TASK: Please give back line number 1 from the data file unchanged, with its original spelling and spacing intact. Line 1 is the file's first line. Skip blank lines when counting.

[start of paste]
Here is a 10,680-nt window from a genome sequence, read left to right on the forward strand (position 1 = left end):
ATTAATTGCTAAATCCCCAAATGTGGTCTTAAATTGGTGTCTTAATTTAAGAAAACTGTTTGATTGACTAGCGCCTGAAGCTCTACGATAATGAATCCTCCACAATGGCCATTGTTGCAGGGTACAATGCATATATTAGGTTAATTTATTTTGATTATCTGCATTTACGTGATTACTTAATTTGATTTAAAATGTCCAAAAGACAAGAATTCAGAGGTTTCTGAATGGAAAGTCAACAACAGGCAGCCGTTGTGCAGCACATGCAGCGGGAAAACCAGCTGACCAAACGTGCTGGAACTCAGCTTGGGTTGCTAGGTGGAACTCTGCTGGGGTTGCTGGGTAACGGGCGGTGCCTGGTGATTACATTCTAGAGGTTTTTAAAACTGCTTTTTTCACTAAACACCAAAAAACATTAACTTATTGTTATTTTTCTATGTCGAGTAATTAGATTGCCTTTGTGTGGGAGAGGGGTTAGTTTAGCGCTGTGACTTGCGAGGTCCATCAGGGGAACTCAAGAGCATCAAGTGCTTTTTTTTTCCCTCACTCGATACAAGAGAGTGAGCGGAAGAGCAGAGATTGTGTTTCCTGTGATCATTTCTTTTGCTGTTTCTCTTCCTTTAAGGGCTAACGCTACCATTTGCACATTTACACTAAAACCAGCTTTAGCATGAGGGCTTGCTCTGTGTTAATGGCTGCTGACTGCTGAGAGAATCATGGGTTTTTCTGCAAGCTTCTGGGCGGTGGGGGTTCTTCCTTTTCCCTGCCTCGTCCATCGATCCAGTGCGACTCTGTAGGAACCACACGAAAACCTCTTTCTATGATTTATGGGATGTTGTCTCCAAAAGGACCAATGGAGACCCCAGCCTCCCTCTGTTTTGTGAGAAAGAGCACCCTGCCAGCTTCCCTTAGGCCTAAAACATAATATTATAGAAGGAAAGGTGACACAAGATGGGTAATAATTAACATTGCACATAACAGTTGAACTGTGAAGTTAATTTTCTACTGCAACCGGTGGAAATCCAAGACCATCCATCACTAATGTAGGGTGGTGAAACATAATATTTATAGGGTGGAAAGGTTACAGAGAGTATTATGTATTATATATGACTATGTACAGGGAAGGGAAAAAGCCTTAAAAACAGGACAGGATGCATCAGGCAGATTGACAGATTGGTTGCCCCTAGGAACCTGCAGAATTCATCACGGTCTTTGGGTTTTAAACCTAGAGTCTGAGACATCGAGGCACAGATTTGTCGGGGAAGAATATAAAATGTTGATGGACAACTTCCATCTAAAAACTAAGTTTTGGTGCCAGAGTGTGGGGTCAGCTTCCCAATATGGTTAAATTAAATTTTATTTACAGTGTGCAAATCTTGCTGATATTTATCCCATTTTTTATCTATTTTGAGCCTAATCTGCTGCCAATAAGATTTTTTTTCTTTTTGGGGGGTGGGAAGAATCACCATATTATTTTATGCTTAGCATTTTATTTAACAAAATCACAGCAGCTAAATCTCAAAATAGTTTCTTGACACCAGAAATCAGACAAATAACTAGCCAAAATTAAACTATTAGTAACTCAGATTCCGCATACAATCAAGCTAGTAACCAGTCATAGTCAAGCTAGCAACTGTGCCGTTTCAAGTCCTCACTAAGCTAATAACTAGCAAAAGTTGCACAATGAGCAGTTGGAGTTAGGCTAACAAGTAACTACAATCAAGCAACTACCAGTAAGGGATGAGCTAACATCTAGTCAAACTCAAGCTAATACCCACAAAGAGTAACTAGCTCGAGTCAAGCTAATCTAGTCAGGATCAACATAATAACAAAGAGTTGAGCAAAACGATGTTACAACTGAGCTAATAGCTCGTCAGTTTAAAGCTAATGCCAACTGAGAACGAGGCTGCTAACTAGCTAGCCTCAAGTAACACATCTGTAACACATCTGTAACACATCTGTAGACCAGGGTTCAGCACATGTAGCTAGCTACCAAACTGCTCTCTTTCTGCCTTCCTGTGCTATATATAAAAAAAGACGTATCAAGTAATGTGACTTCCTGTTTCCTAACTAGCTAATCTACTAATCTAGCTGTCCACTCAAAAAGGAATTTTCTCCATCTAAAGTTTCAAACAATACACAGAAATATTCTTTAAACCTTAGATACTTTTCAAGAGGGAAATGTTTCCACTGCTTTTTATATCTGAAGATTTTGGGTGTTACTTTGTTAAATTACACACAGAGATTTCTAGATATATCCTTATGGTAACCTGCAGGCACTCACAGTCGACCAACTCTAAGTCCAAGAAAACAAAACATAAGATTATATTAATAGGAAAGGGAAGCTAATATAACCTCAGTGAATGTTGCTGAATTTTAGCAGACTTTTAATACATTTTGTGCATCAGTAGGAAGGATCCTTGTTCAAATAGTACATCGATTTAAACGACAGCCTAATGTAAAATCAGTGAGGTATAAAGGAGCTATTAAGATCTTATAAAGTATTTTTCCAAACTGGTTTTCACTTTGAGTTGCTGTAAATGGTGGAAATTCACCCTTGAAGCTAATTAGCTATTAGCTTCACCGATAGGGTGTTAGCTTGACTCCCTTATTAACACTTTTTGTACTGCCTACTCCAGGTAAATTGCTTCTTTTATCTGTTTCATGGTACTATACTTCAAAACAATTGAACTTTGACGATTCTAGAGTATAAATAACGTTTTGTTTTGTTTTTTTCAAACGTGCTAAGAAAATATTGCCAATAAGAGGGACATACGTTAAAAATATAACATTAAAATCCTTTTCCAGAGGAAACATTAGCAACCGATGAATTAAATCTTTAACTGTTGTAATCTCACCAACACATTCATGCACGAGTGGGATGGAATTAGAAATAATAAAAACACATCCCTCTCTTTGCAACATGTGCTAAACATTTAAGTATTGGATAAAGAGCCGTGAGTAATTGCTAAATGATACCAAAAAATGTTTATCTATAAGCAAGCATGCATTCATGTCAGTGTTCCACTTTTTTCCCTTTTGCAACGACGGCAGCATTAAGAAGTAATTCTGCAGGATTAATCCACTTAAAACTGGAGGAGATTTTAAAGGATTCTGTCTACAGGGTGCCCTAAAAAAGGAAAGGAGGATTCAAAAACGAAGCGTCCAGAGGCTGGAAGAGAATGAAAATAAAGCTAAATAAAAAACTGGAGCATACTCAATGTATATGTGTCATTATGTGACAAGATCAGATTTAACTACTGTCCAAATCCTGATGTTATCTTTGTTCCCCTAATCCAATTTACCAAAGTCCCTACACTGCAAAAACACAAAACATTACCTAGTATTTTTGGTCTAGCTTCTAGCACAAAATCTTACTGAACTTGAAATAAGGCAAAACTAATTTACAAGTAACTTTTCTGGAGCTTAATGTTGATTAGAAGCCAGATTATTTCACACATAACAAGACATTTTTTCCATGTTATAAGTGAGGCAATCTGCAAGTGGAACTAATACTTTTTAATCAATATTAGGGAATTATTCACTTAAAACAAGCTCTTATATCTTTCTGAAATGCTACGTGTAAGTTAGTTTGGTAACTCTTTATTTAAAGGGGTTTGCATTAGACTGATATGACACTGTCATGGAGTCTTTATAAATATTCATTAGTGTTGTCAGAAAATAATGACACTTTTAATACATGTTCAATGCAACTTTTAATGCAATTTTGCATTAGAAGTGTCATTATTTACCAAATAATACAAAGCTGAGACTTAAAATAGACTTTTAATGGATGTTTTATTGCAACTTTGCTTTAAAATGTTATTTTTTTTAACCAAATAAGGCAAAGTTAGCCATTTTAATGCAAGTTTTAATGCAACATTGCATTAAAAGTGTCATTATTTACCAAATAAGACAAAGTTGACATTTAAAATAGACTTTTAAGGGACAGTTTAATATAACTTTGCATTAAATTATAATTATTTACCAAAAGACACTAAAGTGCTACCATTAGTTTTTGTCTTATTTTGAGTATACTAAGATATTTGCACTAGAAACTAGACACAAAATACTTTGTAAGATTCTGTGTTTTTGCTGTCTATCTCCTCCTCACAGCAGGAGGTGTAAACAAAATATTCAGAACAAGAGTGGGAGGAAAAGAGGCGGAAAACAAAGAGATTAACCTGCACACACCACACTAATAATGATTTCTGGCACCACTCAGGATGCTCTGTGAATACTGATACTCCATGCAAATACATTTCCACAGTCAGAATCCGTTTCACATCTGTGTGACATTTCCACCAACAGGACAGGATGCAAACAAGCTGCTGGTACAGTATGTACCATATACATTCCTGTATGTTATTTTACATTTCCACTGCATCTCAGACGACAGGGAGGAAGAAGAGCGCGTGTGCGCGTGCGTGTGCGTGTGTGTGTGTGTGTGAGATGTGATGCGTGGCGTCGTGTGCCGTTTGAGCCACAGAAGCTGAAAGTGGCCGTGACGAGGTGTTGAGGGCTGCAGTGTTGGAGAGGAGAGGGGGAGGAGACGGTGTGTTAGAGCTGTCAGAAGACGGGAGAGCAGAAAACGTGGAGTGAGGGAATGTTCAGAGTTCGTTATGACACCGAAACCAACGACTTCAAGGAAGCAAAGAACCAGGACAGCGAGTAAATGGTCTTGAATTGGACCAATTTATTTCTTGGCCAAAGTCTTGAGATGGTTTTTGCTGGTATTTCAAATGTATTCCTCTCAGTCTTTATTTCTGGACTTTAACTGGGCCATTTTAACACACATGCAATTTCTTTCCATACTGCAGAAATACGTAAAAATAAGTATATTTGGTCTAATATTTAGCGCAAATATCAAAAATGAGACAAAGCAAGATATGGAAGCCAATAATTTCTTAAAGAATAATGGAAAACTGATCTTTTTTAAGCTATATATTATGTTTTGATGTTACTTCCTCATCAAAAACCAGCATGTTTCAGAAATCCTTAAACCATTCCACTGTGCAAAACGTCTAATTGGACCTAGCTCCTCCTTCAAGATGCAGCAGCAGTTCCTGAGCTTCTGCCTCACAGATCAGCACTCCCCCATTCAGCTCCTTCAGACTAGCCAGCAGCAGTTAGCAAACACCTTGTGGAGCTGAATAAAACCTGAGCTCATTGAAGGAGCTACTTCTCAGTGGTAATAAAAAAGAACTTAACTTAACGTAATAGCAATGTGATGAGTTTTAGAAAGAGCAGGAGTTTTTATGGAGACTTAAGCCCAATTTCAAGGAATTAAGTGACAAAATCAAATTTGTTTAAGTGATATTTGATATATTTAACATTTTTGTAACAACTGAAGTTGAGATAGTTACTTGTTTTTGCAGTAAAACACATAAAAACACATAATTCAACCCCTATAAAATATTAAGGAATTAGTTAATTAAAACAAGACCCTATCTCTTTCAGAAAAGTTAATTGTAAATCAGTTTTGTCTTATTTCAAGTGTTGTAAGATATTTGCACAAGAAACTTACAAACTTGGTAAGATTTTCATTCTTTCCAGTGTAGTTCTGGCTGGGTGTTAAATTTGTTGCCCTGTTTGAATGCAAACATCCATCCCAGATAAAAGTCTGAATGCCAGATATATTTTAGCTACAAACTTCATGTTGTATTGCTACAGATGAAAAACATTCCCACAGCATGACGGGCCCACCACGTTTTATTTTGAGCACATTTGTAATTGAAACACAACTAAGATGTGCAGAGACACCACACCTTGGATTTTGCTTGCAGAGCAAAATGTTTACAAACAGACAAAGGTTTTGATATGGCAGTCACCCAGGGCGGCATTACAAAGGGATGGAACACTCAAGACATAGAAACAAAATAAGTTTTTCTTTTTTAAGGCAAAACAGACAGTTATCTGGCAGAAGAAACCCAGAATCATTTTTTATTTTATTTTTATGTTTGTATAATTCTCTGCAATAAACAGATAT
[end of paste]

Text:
Here is a 10,680-nt window from a genome sequence, read left to right on the forward strand (position 1 = left end):